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Vets Housing Project Overcomes Troubles To Decrease Backlog

Straus Hall Headquarters Sees Success of Advertisement

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Encumbered by red tape, labor, and material troubles, the University Housing Office in Straus Hall still manages to forge ahead in satisfying the dwelling needs of new and returning students, mainly veterans, and their families.

Pleas for housing facilities have been numerous and varied in method. Each of the Boston commercial radio stations have allotted to the cause on 15-minute broadcast monthly plus many spot announcements, and Boston's newspapers have carried the appeal. Letters have been sent to brokers, enlisting their aid; and President Conant's letter to alumni and friends of the College last January brought forth some apartments.

Some Citizens Discouraged

"In response to these entreaties, the people of Cambridge and surrounding communities have turned out in admirable numbers," Donald D. Hathaway, Housing Office head, said Wednesday. Last week an advertisement for conversions in one daily paper brought in 50 willing home-owners alone.

However, the great majority of these citizens proffer their support only to be discouraged and subsequently defeated in their purpose by laws of zoning and egression, labor difficulties, and shortage of materials. For example, an owner may wish to convert their attics or third stories into living accommodations. The owner soon discovers that, by law, he may place his own family or servants in these quarters; but, when renting them to others, he finds they must have two means of egression. Thus he must either deface his home with an exterior fire escape or else remodel his whole house to provide a back stairway.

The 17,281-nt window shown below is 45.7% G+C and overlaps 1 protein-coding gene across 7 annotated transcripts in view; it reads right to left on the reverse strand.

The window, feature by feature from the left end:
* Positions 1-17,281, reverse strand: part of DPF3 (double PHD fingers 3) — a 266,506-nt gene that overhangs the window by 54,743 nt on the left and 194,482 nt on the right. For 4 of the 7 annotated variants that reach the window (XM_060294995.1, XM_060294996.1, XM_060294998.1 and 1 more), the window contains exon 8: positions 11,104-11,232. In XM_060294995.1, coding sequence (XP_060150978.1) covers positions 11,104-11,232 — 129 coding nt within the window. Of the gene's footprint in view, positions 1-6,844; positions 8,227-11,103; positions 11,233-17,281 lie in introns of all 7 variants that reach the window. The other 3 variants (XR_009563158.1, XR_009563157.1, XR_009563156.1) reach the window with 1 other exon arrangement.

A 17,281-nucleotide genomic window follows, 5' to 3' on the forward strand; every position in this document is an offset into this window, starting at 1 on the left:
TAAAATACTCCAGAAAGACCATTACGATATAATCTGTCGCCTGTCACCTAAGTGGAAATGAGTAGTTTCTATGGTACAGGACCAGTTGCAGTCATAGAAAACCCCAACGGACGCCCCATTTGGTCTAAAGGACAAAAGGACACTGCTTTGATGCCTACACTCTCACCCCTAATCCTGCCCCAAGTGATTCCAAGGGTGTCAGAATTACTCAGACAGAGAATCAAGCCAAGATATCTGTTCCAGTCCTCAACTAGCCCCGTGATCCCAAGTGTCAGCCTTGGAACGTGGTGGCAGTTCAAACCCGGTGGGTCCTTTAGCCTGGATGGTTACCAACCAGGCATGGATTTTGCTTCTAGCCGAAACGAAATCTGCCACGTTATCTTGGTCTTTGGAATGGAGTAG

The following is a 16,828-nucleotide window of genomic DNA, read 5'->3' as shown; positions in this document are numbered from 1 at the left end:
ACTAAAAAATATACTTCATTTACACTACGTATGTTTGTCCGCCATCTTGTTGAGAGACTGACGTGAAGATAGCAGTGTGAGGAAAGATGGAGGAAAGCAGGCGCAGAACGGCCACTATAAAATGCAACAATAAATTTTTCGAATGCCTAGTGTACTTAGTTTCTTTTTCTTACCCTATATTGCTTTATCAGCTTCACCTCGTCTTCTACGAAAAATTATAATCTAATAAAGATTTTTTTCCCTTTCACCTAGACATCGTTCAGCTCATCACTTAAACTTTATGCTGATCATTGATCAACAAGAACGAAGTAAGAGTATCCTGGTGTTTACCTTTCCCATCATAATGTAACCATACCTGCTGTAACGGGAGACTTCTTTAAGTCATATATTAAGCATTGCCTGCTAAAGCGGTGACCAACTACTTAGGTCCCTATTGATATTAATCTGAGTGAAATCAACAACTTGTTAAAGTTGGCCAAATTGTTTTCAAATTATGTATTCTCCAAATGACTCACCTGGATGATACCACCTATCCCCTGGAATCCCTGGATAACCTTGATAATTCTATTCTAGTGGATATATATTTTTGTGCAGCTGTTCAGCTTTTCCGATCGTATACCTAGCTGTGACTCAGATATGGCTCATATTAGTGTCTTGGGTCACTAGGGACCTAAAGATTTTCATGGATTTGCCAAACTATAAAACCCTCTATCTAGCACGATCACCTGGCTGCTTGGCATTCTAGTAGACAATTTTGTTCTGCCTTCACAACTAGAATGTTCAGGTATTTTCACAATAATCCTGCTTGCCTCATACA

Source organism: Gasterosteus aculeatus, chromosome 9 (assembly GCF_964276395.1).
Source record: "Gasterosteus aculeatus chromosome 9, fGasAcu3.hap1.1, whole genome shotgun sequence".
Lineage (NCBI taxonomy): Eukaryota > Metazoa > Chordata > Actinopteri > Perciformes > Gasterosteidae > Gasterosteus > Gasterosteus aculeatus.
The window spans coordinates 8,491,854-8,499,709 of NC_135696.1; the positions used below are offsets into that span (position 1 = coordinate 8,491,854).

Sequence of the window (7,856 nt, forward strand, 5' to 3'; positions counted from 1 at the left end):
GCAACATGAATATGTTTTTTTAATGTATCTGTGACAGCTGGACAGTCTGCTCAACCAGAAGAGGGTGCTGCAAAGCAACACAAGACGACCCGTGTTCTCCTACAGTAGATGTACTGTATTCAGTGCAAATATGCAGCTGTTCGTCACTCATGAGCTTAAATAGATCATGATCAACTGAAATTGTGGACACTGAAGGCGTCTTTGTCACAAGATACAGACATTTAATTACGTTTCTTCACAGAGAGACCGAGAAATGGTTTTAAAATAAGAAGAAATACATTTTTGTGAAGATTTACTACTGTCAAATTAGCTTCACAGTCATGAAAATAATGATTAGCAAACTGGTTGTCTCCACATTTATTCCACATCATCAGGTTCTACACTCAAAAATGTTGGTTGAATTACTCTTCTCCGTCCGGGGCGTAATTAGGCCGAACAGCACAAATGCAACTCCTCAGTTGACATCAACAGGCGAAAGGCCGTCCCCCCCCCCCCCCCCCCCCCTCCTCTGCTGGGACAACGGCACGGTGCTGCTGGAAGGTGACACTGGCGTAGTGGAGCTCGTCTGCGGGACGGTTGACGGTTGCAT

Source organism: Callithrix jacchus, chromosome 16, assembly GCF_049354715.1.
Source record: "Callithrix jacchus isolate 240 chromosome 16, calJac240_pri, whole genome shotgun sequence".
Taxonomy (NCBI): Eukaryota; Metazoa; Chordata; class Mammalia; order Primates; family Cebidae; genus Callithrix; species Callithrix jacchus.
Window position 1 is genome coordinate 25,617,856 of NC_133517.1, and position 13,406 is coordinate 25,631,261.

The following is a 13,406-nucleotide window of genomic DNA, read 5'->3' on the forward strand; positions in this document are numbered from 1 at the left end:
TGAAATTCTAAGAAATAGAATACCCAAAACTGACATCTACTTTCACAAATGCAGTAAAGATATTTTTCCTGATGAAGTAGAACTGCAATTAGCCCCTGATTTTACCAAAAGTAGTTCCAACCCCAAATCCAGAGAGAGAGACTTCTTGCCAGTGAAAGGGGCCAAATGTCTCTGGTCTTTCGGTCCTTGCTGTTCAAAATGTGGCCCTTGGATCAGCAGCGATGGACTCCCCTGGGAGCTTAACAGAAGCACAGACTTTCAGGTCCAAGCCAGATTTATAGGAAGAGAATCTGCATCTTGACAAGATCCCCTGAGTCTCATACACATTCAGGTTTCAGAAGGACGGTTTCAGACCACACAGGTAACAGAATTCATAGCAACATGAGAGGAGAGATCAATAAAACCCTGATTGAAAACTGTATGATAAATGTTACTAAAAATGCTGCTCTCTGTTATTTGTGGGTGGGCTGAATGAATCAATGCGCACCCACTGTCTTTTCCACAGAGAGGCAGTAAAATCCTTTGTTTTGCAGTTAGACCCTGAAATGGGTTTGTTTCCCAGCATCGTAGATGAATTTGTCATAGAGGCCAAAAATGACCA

400 Units At Devens

Despite these obstacles, the number of unsatisfied applicants slowly decreases. The back-log is 100 lower than at this time last month. Of the 2000 applications submitted thus far, 563 have been successfully terminated. Another 800 have been cancelled or not renewed; it is assumed by the Housing Office that most of these have found satisfactory homes through outside means.

A new housing area of 400 units in Fort Devens is expected to aid the project considerably. The increased cost of transportation and inconvenience of this locality will be balanced by low rentals and the proximity to shopping and recreational centers The transportation companies have been most cooperative, even to the extent of offering special cars and buses if they are needed.

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